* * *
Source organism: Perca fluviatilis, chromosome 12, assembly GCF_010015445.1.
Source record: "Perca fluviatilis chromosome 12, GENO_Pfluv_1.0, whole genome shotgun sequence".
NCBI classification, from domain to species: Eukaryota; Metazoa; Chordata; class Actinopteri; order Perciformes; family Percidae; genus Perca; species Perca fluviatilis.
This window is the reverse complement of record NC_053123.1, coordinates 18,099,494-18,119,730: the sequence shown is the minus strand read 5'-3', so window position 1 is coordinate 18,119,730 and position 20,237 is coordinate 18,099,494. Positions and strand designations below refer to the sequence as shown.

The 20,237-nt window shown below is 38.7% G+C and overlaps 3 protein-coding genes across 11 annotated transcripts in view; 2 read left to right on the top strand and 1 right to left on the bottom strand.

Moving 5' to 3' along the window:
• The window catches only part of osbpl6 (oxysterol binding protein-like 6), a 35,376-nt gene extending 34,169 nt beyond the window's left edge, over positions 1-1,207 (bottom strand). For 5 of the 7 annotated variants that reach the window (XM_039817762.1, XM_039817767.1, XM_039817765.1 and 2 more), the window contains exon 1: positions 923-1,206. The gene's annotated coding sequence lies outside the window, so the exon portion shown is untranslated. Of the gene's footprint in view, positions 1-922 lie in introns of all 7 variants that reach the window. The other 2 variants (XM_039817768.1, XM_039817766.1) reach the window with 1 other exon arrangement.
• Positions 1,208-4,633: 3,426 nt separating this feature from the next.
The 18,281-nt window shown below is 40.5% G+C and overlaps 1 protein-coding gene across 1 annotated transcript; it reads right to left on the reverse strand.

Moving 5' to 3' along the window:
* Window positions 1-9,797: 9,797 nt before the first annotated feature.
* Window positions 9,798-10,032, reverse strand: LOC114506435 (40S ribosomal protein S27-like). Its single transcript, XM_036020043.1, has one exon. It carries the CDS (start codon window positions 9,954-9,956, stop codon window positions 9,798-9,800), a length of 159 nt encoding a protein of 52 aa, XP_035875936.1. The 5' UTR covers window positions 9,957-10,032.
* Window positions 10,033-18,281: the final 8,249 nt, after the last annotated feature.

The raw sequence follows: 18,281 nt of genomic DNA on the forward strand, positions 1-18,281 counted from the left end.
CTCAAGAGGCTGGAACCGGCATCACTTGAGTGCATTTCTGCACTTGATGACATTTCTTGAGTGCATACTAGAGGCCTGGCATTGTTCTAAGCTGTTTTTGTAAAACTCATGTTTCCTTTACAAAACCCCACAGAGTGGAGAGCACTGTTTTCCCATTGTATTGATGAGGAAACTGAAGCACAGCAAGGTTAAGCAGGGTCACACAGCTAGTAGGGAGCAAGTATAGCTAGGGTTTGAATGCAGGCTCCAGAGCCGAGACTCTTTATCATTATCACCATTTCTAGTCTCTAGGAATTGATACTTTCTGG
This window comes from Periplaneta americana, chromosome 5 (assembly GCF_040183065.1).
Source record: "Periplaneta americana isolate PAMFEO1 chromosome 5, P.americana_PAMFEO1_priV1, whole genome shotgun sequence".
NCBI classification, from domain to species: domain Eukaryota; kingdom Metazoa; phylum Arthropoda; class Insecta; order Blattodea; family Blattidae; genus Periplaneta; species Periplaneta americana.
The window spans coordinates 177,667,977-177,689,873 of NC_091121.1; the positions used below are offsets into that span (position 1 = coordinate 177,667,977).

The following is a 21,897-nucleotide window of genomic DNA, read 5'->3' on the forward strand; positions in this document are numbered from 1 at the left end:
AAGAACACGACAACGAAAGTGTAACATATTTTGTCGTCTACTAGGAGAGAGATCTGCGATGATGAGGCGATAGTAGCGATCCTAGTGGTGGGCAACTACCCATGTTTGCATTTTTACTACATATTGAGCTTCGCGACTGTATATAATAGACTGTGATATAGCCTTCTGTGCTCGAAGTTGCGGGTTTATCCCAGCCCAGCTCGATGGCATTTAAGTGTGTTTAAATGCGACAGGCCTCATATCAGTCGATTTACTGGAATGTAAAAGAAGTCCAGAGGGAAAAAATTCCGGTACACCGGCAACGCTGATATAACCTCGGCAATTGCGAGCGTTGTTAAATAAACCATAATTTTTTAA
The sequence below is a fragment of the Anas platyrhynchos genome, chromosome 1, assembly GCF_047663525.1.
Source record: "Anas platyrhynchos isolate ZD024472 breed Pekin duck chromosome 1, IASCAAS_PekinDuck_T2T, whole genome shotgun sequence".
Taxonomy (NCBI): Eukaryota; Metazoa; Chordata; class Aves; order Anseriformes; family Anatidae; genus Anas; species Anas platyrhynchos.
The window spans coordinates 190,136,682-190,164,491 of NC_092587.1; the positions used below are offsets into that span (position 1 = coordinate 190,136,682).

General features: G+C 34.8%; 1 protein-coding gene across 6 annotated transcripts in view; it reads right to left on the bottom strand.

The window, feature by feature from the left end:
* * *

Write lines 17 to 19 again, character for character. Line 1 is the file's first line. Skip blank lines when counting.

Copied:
Source record: "Periplaneta americana isolate PAMFEO1 chromosome 5, P.americana_PAMFEO1_priV1, whole genome shotgun sequence".
NCBI classification, from domain to species: domain Eukaryota; kingdom Metazoa; phylum Arthropoda; class Insecta; order Blattodea; family Blattidae; genus Periplaneta; species Periplaneta americana.
The window spans coordinates 177,667,977-177,689,873 of NC_091121.1; the positions used below are offsets into that span (position 1 = coordinate 177,667,977).